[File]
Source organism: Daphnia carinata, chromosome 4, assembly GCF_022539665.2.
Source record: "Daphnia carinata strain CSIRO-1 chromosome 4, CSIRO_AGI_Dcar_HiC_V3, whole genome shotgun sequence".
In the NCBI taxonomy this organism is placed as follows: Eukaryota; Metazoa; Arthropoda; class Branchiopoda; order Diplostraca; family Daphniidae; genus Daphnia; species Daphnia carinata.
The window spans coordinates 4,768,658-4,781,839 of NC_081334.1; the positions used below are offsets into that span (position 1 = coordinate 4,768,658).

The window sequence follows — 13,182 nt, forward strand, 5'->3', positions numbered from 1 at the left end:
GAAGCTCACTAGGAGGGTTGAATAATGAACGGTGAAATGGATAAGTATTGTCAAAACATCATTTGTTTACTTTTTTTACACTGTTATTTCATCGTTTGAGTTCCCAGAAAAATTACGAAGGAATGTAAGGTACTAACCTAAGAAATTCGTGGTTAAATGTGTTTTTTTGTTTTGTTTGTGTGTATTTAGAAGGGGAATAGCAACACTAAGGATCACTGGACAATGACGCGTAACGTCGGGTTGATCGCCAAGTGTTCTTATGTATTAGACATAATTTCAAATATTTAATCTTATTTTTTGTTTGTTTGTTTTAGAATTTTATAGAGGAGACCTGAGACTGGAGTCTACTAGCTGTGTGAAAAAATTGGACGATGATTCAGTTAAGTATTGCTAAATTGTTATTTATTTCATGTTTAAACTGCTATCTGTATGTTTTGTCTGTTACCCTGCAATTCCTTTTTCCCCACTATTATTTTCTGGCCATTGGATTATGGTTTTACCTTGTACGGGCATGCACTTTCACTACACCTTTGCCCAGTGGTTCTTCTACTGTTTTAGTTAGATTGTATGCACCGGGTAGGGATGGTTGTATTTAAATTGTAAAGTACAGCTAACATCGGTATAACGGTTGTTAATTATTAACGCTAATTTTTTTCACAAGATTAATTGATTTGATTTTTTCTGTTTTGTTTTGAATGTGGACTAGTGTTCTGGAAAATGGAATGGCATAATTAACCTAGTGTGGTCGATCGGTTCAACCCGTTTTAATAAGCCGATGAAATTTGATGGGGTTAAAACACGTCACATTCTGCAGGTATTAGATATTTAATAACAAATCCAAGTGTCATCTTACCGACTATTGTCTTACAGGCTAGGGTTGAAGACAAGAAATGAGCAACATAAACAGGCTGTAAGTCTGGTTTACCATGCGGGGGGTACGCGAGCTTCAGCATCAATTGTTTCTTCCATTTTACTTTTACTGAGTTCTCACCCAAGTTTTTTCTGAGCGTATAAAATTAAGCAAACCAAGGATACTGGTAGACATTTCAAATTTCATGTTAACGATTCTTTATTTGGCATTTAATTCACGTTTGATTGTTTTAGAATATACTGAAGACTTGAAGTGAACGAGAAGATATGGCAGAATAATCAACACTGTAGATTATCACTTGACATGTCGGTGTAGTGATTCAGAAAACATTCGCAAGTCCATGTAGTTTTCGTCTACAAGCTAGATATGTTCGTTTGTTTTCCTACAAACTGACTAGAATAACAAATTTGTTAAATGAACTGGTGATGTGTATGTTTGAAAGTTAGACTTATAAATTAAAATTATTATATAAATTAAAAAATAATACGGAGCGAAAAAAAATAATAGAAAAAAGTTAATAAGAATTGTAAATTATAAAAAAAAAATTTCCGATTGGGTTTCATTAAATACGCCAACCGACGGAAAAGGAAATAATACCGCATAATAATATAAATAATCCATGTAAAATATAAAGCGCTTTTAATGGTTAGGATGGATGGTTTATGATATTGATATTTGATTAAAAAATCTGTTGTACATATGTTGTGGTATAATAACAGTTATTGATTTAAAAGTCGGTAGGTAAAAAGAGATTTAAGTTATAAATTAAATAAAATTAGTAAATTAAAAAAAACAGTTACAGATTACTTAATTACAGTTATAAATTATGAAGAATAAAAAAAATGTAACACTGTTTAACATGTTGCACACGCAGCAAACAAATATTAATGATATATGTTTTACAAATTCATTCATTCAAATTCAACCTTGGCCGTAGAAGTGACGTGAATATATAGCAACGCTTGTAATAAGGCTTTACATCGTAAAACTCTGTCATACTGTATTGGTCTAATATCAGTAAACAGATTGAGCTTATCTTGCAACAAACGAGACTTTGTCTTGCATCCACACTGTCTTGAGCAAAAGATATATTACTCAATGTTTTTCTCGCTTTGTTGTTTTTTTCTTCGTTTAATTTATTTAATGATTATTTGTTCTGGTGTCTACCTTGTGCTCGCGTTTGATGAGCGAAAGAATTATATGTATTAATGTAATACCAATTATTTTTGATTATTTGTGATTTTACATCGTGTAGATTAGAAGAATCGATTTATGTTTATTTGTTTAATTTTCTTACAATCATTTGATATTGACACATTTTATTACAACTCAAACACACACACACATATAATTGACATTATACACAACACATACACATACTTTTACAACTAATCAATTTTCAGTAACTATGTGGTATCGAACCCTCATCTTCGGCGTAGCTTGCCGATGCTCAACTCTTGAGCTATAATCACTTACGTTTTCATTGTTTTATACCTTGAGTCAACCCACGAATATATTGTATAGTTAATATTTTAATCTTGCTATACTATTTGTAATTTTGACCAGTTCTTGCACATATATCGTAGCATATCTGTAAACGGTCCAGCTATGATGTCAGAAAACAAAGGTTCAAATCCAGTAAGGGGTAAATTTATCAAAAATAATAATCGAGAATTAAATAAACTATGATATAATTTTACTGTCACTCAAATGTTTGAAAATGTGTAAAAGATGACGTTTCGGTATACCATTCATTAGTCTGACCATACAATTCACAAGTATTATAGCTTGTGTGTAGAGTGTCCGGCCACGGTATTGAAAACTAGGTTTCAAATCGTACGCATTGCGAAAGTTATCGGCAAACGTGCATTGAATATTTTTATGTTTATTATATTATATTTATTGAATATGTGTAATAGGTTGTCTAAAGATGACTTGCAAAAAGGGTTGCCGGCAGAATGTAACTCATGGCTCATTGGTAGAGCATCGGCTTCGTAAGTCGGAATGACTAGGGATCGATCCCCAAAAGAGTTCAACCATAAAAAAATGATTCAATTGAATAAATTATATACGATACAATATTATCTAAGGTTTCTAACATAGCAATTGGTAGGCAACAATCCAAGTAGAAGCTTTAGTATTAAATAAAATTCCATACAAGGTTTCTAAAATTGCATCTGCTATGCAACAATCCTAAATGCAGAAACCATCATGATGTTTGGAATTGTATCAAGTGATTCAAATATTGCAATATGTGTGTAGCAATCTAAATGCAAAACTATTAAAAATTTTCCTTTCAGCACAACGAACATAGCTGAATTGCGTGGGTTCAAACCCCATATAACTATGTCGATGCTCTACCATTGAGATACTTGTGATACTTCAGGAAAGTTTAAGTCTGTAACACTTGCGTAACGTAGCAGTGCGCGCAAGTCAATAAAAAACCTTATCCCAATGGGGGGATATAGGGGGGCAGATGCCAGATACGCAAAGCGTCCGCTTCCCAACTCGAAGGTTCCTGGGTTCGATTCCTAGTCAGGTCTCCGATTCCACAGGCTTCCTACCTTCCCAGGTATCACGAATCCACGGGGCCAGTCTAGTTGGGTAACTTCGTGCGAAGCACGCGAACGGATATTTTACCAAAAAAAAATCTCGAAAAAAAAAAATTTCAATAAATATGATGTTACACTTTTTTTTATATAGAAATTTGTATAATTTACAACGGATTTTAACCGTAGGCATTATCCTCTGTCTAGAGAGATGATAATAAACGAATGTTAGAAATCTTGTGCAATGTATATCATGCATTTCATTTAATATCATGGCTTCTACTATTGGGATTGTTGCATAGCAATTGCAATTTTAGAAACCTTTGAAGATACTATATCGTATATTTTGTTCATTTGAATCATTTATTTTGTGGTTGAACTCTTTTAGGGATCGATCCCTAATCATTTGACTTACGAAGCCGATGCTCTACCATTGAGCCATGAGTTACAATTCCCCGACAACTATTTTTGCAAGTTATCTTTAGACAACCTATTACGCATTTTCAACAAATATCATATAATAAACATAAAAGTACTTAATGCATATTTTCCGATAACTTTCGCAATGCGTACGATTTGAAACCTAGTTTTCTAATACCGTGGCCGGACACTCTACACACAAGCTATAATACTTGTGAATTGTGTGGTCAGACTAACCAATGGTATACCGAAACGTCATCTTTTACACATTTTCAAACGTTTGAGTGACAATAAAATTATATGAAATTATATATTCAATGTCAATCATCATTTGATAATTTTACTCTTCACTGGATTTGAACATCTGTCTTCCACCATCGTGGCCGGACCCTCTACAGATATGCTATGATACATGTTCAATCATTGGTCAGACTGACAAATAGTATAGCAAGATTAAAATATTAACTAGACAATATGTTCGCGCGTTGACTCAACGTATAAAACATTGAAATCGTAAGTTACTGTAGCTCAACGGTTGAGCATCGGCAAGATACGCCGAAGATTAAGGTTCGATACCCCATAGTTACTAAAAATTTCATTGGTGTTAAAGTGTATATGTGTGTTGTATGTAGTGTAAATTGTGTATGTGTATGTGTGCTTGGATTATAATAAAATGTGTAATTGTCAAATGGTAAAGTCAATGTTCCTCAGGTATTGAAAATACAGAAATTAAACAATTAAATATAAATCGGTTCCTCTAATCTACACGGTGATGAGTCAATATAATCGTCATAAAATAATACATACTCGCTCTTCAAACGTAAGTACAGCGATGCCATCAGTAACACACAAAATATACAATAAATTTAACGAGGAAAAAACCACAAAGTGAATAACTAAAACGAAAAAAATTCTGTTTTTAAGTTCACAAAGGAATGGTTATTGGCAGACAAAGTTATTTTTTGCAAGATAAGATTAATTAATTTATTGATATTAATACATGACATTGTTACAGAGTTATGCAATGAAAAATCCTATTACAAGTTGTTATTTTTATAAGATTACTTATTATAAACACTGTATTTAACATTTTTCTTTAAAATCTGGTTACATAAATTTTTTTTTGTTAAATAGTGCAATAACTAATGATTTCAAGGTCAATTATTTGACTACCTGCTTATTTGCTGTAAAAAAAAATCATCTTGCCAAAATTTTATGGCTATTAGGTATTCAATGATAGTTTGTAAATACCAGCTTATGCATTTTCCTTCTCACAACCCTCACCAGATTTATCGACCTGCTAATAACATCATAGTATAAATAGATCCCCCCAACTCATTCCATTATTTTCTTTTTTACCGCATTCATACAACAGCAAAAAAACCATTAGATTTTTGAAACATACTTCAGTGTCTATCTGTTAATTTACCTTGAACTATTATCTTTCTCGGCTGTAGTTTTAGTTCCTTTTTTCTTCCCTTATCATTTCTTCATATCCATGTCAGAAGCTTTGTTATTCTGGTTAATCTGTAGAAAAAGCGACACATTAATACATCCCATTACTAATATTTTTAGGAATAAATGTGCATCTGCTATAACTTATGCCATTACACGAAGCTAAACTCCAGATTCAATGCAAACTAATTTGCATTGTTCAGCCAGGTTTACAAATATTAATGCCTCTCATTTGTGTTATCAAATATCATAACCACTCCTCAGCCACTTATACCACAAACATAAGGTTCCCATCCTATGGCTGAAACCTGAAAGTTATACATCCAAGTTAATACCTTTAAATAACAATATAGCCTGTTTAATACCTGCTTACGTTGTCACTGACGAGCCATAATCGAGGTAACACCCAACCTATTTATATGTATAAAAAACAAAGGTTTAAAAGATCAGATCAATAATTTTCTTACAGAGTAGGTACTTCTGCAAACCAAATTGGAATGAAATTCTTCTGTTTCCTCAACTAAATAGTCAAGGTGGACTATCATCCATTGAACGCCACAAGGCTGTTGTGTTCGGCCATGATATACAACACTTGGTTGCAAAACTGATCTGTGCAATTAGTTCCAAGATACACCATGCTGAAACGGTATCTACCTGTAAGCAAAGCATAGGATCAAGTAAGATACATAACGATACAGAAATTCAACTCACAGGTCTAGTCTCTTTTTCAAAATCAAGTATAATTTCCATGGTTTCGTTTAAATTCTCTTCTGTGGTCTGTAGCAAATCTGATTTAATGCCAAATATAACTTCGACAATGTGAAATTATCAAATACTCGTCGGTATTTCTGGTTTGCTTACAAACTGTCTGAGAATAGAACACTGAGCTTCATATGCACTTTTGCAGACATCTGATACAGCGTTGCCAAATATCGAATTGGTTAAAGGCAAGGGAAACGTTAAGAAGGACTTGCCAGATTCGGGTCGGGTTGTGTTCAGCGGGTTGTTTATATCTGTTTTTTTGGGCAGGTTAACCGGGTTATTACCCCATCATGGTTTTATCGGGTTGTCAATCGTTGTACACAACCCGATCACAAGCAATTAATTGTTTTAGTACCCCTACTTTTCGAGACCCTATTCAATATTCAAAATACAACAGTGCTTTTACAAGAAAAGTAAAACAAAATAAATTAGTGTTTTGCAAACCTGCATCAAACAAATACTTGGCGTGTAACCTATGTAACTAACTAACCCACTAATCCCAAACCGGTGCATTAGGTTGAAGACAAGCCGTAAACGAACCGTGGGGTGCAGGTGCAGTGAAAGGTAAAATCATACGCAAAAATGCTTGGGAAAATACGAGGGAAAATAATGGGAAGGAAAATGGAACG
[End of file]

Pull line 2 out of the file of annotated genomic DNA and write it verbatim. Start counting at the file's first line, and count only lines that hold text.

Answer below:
Source record: "Daphnia carinata strain CSIRO-1 chromosome 4, CSIRO_AGI_Dcar_HiC_V3, whole genome shotgun sequence".